• Ohio House Bill Would Allow Involuntary Commitment for Moderate to Severe Substance Abuse
    A proposed Ohio bill would allow courts and law enforcement to involuntarily detain anyone with suspected moderate to severe substance abuse to a hospital. The law would also make it mandatory for private gun sellers to request a certified background check from a potential buyer, which verifies the person is not under a weapons disability or domestic violence order.
  • Ohio Legal Help Launches to the Public
    Ohio Legal Help provides plain language legal information, interactive self-help tools, and connections to local legal and community resources to help Ohioans resolve their legal issues. All content is reviewed by lawyers, to ensure the website is easy to understand and accurate.
  • Second Chances Farm
    The farm, located in Delaware, provides returning citizens with mentorship programs and green collar jobs at hydroponic, indoor, vertical farms in economically distressed communities. Their mission it to reduce their carbon footprint by growing food locally and providing skills to entrepreneurs-in-residence.
  • Athletes are Stepping into the Criminal Justice Arena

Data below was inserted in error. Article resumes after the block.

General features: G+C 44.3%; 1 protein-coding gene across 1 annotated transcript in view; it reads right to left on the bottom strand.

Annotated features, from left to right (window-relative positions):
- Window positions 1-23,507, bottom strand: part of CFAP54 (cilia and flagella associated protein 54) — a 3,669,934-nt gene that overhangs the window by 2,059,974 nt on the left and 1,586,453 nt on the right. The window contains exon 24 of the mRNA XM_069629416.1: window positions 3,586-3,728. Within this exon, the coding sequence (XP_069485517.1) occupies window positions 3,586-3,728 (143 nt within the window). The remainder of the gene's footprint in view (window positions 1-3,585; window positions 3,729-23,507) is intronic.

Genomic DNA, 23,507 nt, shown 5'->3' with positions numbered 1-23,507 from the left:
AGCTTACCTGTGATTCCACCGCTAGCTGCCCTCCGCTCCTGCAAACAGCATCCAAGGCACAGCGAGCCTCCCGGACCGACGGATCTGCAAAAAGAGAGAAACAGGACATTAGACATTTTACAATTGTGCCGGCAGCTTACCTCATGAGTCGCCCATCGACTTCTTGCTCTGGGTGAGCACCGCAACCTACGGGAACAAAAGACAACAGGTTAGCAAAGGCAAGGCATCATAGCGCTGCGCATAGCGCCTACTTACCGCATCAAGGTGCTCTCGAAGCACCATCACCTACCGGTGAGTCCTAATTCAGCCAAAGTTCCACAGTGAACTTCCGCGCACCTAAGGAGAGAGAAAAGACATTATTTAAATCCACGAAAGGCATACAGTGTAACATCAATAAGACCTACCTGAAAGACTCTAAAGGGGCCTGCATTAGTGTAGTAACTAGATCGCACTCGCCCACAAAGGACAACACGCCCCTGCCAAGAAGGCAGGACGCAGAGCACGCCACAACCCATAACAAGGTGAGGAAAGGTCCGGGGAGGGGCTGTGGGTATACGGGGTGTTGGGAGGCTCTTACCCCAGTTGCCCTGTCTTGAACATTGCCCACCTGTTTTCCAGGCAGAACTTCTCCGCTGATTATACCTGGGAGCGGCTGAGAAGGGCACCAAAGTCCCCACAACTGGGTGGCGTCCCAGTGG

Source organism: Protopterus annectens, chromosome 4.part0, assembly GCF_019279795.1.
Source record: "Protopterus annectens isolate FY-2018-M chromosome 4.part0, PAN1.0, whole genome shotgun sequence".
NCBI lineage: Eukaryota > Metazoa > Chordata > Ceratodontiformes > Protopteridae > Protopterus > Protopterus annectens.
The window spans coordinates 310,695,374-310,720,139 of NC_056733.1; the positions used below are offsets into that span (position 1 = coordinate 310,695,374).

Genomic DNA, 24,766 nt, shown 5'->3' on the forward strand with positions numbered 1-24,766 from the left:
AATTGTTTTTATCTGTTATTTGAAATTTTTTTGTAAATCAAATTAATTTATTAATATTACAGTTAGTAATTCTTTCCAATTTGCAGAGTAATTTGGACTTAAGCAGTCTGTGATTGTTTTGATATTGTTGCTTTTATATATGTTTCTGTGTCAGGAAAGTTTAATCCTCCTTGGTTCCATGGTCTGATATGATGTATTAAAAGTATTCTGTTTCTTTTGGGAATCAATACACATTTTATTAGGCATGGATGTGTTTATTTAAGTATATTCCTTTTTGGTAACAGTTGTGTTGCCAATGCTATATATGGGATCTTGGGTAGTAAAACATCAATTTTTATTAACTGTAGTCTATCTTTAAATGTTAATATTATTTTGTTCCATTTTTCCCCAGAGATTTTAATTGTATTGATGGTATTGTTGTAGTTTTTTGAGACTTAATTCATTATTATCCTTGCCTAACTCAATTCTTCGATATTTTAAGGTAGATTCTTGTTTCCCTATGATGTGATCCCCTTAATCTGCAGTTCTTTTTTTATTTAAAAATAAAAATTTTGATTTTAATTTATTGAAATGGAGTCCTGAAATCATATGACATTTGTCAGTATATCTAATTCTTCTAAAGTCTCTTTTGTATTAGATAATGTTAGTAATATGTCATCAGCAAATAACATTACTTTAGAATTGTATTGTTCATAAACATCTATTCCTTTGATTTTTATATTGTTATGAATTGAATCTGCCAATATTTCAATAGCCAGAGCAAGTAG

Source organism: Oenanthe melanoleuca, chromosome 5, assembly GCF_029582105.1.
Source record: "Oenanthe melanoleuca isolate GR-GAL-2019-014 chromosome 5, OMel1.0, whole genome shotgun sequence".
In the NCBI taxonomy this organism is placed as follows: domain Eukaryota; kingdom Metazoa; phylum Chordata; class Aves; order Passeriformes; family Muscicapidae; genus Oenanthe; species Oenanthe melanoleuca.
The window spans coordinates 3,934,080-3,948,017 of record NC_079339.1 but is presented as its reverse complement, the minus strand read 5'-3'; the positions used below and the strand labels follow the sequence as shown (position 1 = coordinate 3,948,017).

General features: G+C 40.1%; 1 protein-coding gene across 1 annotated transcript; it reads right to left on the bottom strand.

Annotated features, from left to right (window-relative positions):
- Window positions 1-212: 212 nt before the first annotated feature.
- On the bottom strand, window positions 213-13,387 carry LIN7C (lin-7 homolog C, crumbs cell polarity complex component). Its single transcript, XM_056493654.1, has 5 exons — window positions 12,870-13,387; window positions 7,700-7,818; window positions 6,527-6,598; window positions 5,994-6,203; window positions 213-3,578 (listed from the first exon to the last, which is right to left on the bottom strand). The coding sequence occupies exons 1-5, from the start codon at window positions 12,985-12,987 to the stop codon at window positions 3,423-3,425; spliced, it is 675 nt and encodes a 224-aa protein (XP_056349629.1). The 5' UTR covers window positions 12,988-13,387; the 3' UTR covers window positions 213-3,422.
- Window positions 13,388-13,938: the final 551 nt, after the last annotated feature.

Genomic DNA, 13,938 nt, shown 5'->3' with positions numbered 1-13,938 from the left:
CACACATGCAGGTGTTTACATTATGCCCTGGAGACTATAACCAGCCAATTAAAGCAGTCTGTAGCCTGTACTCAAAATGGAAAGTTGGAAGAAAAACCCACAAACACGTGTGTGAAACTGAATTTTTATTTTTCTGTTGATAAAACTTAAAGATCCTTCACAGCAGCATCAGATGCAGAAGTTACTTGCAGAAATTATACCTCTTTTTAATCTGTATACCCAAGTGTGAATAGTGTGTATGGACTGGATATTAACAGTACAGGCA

WNBA All-Star and Phoenix Mercury forward Dewanna Bonner visited women at the Estrella Jail – a women’s only facility in Phoenix. The tour – as part of a larger effort to engage athletes in learning more about the U.S. criminal justice system – followed Bonner around the facility and introduced her to several incarcerated women.
  • Back to School: A Common-Sense Strategy to Lower Recidivism
    Postsecondary education is thriving in prisons as corrections officials realize furthering the education of incarcerated persons can reduce their chances of recidivating. The Vera Institute investigates further.
  • Improving the Health and Wellbeing of Incarcerated Mothers
    The United States has the highest maternal death rate in the developed world. This rates increases for black and incarcerated women.
  • Changing Ohio’s Civil Asset and Forfeiture Practices